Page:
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CHICAGO — A federal jury has ordered Caterpillar to pay a small British firm $73.6 million for ripping off its design for a piece of heavy-duty construction equipment.

Caterpillar, based in the central Illinois city of Peoria, stole trade secrets from its supplier, Miller U.K. Ltd., when it copied a Miller design for a coupling device that links heavy buckets to hydraulic digging machines, the jury found on Friday at the end of a two-month trial in Chicago’s federal court.

The verdict — the largest award under the Illinois Trade Secret Act, according to Miller’s attorneys — was a David and Goliath-style triumph for Miller, which employs just 105 workers in a small town in the north of England, against Caterpillar, which employs 120,000 workers worldwide and is one of Illinois’ largest employers. Miller would likely have gone bust if it had lost the case, according to Reed Oslan, an attorney from Kirkland & Ellis who represented Miller.

The company’s owners remortgaged their homes and went from “nice homes and nice cars” to struggling to survive after Caterpillar stole their design, Oslan said.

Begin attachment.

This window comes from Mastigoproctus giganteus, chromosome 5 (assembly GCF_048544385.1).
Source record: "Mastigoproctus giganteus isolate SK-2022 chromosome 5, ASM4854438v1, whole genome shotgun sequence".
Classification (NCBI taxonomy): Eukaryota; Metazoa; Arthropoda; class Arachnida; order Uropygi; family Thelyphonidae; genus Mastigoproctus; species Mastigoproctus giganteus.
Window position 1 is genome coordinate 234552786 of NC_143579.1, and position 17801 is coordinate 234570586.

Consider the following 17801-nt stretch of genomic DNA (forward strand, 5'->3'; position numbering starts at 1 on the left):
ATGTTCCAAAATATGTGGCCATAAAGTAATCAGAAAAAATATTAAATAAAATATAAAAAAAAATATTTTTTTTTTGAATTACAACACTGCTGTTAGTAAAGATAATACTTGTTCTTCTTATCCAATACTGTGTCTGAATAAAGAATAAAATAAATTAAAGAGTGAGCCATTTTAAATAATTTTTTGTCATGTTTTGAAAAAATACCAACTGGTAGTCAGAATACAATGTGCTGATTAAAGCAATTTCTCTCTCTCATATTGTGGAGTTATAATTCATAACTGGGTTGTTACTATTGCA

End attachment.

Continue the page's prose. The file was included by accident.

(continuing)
Miller plans to pursue Caterpillar for its legal fees and interest on the $73.6 million verdict, which could take the total Caterpillar will have to pay to “north of $100 million,” he said, adding that he expects Caterpillar to appeal.

Caterpillar spokeswoman Rachel Potts said the firm was disappointed with the verdict and is considering its next step.

Miller’s victory was good news for Arena Consulting, which helped bankroll the suit in return for a cut of the jury award.

So-called litigation financing is a growing but controversial industry. Supporters say it levels the playing field, allowing small-time litigants to have their day in court against wealthy defendants, but critics say giving outside investors a stake in the outcome of a case can skew the litigants’ decision making.

Arena Consulting President Herbert Lichtman did not immediately return calls seeking comment Monday, but Oslan said that even after Miller has paid Arena, Miller still “will be in a position to pay off their debt, stabilize the company and move forward.”

Miller was awarded $24.9 million for Caterpillar’s “unjust enrichment” from the coupler design and $49.7 million in damages for Caterpillar’s “willful and malicious” theft of trade secrets, Oslan said. Caterpillar won $1 million back from Miller for its counterclaim of defamation, for claims Miller made in a video about Caterpillar’s rip-off design.

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